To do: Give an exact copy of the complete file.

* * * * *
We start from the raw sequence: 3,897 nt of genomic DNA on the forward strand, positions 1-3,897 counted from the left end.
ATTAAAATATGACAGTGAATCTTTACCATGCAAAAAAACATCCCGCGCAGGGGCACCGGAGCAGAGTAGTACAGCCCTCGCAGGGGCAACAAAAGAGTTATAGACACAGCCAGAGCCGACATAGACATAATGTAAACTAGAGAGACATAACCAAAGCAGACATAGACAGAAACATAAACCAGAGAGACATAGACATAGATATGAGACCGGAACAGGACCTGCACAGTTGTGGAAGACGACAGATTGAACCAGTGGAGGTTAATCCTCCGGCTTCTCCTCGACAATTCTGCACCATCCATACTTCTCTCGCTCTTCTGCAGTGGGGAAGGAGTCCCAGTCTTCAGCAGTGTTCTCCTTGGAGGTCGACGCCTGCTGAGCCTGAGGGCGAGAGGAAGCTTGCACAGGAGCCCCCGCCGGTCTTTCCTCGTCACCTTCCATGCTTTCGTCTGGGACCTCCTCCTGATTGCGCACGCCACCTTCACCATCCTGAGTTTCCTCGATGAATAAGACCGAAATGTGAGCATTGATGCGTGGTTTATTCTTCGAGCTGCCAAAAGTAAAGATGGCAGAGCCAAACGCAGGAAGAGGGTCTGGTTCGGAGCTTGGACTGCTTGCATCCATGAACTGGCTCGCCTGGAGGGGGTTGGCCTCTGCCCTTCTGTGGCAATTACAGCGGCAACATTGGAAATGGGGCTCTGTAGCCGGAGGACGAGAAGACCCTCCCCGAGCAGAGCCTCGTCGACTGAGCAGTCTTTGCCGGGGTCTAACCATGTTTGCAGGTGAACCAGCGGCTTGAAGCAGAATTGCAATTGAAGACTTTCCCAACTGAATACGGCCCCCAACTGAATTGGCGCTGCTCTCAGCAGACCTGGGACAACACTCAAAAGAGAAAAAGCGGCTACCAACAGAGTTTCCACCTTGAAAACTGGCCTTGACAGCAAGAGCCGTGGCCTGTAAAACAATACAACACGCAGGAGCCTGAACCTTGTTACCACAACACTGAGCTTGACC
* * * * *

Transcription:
We start from the raw sequence: 3,897 nt of genomic DNA on the forward strand, positions 1-3,897 counted from the left end.
ATTAAAATATGACAGTGAATCTTTACCATGCAAAAAAACATCCCGCGCAGGGGCACCGGAGCAGAGTAGTACAGCCCTCGCAGGGGCAACAAAAGAGTTATAGACACAGCCAGAGCCGACATAGACATAATGTAAACTAGAGAGACATAACCAAAGCAGACATAGACAGAAACATAAACCAGAGAGACATAGACATAGATATGAGACCGGAACAGGACCTGCACAGTTGTGGAAGACGACAGATTGAACCAGTGGAGGTTAATCCTCCGGCTTCTCCTCGACAATTCTGCACCATCCATACTTCTCTCGCTCTTCTGCAGTGGGGAAGGAGTCCCAGTCTTCAGCAGTGTTCTCCTTGGAGGTCGACGCCTGCTGAGCCTGAGGGCGAGAGGAAGCTTGCACAGGAGCCCCCGCCGGTCTTTCCTCGTCACCTTCCATGCTTTCGTCTGGGACCTCCTCCTGATTGCGCACGCCACCTTCACCATCCTGAGTTTCCTCGATGAATAAGACCGAAATGTGAGCATTGATGCGTGGTTTATTCTTCGAGCTGCCAAAAGTAAAGATGGCAGAGCCAAACGCAGGAAGAGGGTCTGGTTCGGAGCTTGGACTGCTTGCATCCATGAACTGGCTCGCCTGGAGGGGGTTGGCCTCTGCCCTTCTGTGGCAATTACAGCGGCAACATTGGAAATGGGGCTCTGTAGCCGGAGGACGAGAAGACCCTCCCCGAGCAGAGCCTCGTCGACTGAGCAGTCTTTGCCGGGGTCTAACCATGTTTGCAGGTGAACCAGCGGCTTGAAGCAGAATTGCAATTGAAGACTTTCCCAACTGAATACGGCCCCCAACTGAATTGGCGCTGCTCTCAGCAGACCTGGGACAACACTCAAAAGAGAAAAAGCGGCTACCAACAGAGTTTCCACCTTGAAAACTGGCCTTGACAGCAAGAGCCGTGGCCTGTAAAACAATACAACACGCAGGAGCCTGAACCTTGTTACCACAACACTGAGCTTGACC